Well, I’m already working on the graphic novel with Alison Gaylin and the collaborative process has been really fun. Writing’s so solitary so partnering with her is a joy. I’m also working on a project with Sara Gran that’s taking shape. As for writing with Josh, he’s said he feels certain that if we collaborated, it’d lead to great marital discord and he’s probably right. Two (neurotic) writers in one household is a balancing act enough!
19) For those times that you get writer’s block, what has seemed to work for you?
I get so terrified by even reading the phrase “writer’s block” that I can’t even think of an answer now. One thing I try to do is get away from the computer and write by hand. It’s a looser kind of writing for me, and feels less pressureful but more intense. It can sometimes help me find my way back. Or I’ll read a favorite author—especially Daniel Woodrell seems to do the trick.
20) Right now there seems to be a bevy of wonderful women mystery writers such as (Sara Gran, Vicki Hendricks, Theresa Schwegel, Chelsea Cain, Tess Geritssen, Karin Slaughter and Sophie Littlefield.) Are there some others out there that we might not be as familiar with but should or will be?
One of the main reasons I wanted to edit A Hell of a Woman: An Anthology of Female Noir, and why David Thompson at Busted Flush Press was so eager to publish it, was to get the chance to highlight so many superb female writers, like Christa Faust, Cornelia Read, Naomi Hirahara, Donna Moore, Charlotte Carter, the list goes on and on. And that anthology barely scratched the surface.
21) Winnie Ruth Judd...guilty or innocent?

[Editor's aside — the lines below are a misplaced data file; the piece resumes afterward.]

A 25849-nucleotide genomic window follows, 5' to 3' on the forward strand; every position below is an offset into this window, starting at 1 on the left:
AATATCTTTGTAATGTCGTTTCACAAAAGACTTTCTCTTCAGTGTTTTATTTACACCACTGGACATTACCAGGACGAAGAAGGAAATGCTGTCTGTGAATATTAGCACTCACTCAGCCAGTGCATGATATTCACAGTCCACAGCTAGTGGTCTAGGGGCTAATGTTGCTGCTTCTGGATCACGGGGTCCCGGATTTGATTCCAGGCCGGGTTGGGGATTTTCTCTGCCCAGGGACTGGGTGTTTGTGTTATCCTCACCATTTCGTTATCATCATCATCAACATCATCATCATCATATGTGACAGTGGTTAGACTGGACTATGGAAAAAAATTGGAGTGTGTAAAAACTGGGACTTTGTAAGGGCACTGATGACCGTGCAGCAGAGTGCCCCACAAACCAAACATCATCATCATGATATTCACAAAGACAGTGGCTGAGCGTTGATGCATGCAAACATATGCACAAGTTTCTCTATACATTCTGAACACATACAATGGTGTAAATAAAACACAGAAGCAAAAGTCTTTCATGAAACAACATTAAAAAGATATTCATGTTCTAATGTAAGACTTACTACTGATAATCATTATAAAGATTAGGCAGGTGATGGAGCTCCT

The more you read about the case, the more you realize we’ll never know. It was a town run by some very powerful men and there’s some basic facts of the case—what kind of gun was used, for instance, and what was lost at the crime scene when the police permitted hundreds of curiosity seekers to tramp through the house—that we’re just never going to know the answer to. Which is one of the case’s fascinations.
22) What can you tell us about a non-fiction study you published back in 2002 entitled “The Street Was Mine: White Masculinity in Hardboiled Fiction & Film Noir.” It sounds pretty interesting. Where can we find a copy?
It’s published by Palgrave Macmillan and any indie bookstore will order it for you, or of course the obvious online booksellers (you know who they are), it’s just expensive! It’s an academic press and priced for research universities libraries. And it’s really a version of my dissertation so I’m not sure how eager you should be for that!
23) What’s next for you, and when can we expect to see the next book?
My next book, The End of Everything, comes out in 2011. It’s my first book with the incredible Reagan Arthur, who’s edited some of my favorite writers—George Pelecanos, Denise Mina, Kate Atkinson. It’s her new imprint and Little, Brown and it’s very exciting.
24) You seem very comfortable so far setting your books in the 1920-50’s time frame,...any plans to write something set in the present time?
The End of Everything is my first present-day book and the one I’m working on now is also present-day. It’s been an interesting switch, and has brought out different features in my writing and forced me to break some bad habits and get out of comfortable grooves. But I don’t think I could ever say goodbye to the past. I just read Ace Atkins’s terrific upcoming novel, Infamous, which tells the story of Machine Gun Kelly and his wife. It made me long to write something set in the early 1930s again.
25) Which of your books did you enjoy the most while writing it and your favorite beverage?
I have to say, I never enjoy my books while I’m writing them. Or after. It’s like hearing your own voice on tape. It’s embarrassing. (As you can see, I’m a great salesman.). My favorite beverage? If I’m honest….beer. Blame it on my Midwestern roots. Gin’s okay too, of course.
Guest Question from Ken Bruen? Who would you choose to play you in a film of your life’s story?
Of my life story? Any diminutive actress who is very convincing staring helplessly at a blank computer screen for hours on end.
Final Question ...as a Cardinal baseball fan, can you & Reed please make plans to catch another Cards-Mets game this year, since you brought us luck last year?
Tell Reed I’m just waiting for my invite.
Posted by Rod Norman at 2:34 PM